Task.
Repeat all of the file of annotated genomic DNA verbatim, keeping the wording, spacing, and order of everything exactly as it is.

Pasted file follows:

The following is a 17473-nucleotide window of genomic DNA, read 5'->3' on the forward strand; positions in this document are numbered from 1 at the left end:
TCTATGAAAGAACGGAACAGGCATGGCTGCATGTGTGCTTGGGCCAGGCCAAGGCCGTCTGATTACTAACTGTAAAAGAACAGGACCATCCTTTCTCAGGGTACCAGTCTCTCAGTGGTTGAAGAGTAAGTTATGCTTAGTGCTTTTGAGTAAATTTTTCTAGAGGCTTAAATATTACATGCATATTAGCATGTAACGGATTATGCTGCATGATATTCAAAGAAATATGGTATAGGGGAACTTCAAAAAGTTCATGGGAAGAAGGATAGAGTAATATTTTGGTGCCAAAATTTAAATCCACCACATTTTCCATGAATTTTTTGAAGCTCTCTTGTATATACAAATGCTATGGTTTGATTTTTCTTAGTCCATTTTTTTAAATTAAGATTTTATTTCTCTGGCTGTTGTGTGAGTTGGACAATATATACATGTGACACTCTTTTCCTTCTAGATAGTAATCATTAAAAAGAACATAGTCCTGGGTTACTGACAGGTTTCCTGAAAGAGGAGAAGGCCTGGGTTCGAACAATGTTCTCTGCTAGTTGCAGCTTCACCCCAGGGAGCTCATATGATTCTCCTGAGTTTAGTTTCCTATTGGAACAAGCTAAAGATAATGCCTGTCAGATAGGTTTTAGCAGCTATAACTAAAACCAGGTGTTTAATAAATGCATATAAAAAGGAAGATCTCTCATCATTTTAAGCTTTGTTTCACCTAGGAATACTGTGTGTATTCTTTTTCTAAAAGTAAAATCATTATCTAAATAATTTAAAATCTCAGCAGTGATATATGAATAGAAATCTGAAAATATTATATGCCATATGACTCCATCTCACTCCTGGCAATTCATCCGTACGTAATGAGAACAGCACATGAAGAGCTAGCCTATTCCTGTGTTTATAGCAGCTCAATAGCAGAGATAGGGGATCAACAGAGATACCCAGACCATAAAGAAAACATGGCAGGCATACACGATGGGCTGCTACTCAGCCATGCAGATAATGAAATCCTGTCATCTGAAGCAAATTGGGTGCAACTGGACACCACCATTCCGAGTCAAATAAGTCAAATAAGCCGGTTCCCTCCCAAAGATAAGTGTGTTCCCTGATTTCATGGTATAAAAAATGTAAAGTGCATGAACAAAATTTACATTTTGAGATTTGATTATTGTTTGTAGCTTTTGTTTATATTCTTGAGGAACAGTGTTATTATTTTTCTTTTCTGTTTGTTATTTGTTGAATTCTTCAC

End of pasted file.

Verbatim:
The following is a 17473-nucleotide window of genomic DNA, read 5'->3' on the forward strand; positions in this document are numbered from 1 at the left end:
TCTATGAAAGAACGGAACAGGCATGGCTGCATGTGTGCTTGGGCCAGGCCAAGGCCGTCTGATTACTAACTGTAAAAGAACAGGACCATCCTTTCTCAGGGTACCAGTCTCTCAGTGGTTGAAGAGTAAGTTATGCTTAGTGCTTTTGAGTAAATTTTTCTAGAGGCTTAAATATTACATGCATATTAGCATGTAACGGATTATGCTGCATGATATTCAAAGAAATATGGTATAGGGGAACTTCAAAAAGTTCATGGGAAGAAGGATAGAGTAATATTTTGGTGCCAAAATTTAAATCCACCACATTTTCCATGAATTTTTTGAAGCTCTCTTGTATATACAAATGCTATGGTTTGATTTTTCTTAGTCCATTTTTTTAAATTAAGATTTTATTTCTCTGGCTGTTGTGTGAGTTGGACAATATATACATGTGACACTCTTTTCCTTCTAGATAGTAATCATTAAAAAGAACATAGTCCTGGGTTACTGACAGGTTTCCTGAAAGAGGAGAAGGCCTGGGTTCGAACAATGTTCTCTGCTAGTTGCAGCTTCACCCCAGGGAGCTCATATGATTCTCCTGAGTTTAGTTTCCTATTGGAACAAGCTAAAGATAATGCCTGTCAGATAGGTTTTAGCAGCTATAACTAAAACCAGGTGTTTAATAAATGCATATAAAAAGGAAGATCTCTCATCATTTTAAGCTTTGTTTCACCTAGGAATACTGTGTGTATTCTTTTTCTAAAAGTAAAATCATTATCTAAATAATTTAAAATCTCAGCAGTGATATATGAATAGAAATCTGAAAATATTATATGCCATATGACTCCATCTCACTCCTGGCAATTCATCCGTACGTAATGAGAACAGCACATGAAGAGCTAGCCTATTCCTGTGTTTATAGCAGCTCAATAGCAGAGATAGGGGATCAACAGAGATACCCAGACCATAAAGAAAACATGGCAGGCATACACGATGGGCTGCTACTCAGCCATGCAGATAATGAAATCCTGTCATCTGAAGCAAATTGGGTGCAACTGGACACCACCATTCCGAGTCAAATAAGTCAAATAAGCCGGTTCCCTCCCAAAGATAAGTGTGTTCCCTGATTTCATGGTATAAAAAATGTAAAGTGCATGAACAAAATTTACATTTTGAGATTTGATTATTGTTTGTAGCTTTTGTTTATATTCTTGAGGAACAGTGTTATTATTTTTCTTTTCTGTTTGTTATTTGTTGAATTCTTCAC